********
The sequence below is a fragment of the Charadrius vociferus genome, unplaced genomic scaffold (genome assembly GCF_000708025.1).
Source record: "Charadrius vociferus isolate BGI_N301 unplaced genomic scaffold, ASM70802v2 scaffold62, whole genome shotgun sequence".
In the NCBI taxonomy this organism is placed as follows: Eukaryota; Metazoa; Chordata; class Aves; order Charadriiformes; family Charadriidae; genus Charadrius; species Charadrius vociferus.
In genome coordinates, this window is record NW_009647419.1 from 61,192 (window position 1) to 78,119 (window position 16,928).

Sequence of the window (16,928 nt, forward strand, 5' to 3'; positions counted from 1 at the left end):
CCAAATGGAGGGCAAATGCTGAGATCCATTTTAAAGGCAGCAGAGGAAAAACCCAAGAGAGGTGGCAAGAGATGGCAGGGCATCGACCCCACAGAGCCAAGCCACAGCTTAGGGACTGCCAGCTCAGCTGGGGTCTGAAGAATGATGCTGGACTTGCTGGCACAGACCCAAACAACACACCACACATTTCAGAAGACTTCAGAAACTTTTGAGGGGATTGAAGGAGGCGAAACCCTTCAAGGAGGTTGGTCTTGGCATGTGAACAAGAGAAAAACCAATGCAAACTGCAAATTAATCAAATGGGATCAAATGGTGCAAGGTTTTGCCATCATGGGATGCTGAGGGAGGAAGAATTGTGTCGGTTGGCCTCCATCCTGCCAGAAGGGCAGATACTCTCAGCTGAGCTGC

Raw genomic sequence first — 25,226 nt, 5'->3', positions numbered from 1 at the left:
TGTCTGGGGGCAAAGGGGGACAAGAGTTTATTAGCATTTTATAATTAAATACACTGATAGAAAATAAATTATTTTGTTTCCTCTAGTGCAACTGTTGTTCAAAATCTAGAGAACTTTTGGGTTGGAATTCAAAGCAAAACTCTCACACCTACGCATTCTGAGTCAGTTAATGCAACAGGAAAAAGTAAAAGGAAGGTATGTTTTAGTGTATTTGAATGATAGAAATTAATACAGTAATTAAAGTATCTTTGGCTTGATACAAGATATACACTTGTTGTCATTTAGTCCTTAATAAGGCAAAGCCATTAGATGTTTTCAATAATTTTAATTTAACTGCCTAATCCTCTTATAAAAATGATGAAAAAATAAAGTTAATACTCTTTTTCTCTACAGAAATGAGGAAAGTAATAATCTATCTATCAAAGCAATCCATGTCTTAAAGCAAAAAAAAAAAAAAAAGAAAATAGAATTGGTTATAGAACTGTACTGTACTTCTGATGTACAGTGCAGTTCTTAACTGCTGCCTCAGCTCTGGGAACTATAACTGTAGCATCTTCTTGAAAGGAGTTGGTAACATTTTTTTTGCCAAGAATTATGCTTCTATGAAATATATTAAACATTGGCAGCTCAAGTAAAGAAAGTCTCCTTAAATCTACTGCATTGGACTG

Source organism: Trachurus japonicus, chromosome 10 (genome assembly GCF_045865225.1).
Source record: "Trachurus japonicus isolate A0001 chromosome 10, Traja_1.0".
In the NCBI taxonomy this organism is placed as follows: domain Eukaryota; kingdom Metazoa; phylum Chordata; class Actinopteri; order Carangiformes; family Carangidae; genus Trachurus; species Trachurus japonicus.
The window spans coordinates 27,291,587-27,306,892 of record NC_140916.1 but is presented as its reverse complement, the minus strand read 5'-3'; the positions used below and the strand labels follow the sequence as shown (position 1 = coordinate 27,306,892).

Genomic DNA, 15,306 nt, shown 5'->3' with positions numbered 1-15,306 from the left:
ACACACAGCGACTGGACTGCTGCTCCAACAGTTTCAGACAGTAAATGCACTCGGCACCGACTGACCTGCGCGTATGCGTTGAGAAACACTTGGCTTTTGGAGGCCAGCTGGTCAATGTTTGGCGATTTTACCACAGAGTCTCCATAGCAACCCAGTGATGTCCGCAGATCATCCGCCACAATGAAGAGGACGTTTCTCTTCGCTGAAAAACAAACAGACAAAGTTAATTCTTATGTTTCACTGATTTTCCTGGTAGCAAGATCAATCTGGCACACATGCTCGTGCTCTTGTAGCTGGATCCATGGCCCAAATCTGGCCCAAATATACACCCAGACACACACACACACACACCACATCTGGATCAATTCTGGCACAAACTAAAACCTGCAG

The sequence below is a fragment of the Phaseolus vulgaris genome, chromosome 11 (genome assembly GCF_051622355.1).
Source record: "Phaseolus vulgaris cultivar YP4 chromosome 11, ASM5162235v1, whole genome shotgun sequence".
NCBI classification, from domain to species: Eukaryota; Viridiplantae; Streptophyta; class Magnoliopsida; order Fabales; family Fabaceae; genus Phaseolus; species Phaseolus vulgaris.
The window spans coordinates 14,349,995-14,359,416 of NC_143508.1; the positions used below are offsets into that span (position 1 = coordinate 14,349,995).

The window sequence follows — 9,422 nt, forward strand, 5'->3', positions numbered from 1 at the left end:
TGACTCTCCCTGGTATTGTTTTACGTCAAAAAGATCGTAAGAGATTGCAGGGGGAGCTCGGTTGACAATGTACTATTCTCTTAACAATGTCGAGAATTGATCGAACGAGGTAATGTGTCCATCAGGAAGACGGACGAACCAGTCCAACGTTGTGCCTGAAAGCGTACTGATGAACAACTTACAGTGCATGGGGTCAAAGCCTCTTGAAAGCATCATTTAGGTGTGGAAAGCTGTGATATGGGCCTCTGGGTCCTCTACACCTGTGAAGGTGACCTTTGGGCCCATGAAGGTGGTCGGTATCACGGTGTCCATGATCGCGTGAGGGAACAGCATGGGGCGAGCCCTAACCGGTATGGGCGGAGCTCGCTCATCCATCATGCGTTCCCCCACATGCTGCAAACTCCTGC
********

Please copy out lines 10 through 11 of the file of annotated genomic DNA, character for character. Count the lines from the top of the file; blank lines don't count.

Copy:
Source record: "Trachurus japonicus isolate A0001 chromosome 10, Traja_1.0".
In the NCBI taxonomy this organism is placed as follows: domain Eukaryota; kingdom Metazoa; phylum Chordata; class Actinopteri; order Carangiformes; family Carangidae; genus Trachurus; species Trachurus japonicus.